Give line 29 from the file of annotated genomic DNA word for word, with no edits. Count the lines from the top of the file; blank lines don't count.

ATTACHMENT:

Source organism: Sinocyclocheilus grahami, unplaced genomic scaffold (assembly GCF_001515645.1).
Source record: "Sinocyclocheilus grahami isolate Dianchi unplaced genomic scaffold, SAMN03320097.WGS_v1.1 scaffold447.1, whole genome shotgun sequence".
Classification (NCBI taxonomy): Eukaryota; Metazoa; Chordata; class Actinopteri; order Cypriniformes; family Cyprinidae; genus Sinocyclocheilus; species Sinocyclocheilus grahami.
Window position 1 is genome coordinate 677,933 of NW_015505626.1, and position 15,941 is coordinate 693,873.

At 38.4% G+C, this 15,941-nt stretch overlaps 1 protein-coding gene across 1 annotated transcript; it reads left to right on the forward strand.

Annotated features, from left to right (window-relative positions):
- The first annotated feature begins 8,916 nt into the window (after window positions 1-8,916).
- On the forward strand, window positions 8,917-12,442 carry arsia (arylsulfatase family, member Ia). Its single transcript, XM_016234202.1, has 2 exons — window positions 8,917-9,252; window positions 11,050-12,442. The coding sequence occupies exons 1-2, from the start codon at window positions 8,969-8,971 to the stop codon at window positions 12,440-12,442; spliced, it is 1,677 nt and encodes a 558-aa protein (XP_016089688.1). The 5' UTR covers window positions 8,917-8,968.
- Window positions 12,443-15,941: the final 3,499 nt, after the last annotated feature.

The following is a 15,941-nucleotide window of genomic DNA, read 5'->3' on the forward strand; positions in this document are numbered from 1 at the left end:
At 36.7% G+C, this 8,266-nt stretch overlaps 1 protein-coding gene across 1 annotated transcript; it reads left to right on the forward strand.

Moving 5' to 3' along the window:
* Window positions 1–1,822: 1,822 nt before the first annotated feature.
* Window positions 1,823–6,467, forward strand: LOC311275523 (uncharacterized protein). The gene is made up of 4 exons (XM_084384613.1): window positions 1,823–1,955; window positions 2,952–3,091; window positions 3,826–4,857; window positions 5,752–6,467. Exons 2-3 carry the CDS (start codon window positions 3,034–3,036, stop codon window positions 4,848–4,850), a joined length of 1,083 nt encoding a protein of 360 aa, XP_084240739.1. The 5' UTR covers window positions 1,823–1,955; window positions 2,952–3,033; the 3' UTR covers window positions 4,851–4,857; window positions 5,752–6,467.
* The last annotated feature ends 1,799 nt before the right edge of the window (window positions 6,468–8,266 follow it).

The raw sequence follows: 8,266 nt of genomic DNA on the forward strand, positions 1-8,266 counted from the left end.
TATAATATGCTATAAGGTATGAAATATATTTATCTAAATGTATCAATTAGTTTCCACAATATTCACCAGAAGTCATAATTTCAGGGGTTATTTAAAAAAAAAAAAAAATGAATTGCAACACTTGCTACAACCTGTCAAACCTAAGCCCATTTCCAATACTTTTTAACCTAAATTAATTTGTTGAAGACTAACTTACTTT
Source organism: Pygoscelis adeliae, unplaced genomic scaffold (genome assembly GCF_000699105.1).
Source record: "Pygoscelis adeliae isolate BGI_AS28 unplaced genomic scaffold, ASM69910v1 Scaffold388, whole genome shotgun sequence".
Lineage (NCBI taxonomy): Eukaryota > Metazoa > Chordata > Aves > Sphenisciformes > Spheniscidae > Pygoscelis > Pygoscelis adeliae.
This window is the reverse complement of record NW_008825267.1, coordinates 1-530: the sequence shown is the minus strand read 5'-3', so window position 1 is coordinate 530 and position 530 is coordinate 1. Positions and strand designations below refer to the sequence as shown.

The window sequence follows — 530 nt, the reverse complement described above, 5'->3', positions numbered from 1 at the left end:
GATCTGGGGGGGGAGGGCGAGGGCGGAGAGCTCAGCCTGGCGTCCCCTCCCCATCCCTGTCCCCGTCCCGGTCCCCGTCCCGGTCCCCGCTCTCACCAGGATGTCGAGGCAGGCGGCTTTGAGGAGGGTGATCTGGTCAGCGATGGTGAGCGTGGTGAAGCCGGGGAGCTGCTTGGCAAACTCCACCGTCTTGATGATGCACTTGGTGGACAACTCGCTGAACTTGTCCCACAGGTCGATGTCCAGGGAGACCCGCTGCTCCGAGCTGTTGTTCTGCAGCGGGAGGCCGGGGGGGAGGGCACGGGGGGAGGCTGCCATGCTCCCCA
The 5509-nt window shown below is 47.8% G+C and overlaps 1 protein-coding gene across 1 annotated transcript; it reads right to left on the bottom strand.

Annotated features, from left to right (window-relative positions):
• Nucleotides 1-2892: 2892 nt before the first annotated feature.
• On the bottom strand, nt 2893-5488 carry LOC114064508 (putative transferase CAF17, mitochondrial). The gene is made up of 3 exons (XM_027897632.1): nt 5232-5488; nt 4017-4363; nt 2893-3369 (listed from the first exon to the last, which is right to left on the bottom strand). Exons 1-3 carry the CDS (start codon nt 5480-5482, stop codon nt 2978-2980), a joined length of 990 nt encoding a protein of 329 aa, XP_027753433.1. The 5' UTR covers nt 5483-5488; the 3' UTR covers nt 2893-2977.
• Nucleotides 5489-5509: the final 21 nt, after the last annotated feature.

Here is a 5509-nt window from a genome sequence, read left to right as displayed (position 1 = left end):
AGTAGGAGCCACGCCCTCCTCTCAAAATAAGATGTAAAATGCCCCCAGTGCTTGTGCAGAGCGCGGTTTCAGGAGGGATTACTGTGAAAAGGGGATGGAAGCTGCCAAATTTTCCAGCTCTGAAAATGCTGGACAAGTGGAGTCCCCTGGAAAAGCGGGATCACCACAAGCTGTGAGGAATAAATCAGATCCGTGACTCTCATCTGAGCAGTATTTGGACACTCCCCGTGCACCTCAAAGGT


Here is a 5509-nt window from a genome sequence, read left to right as displayed (position 1 = left end):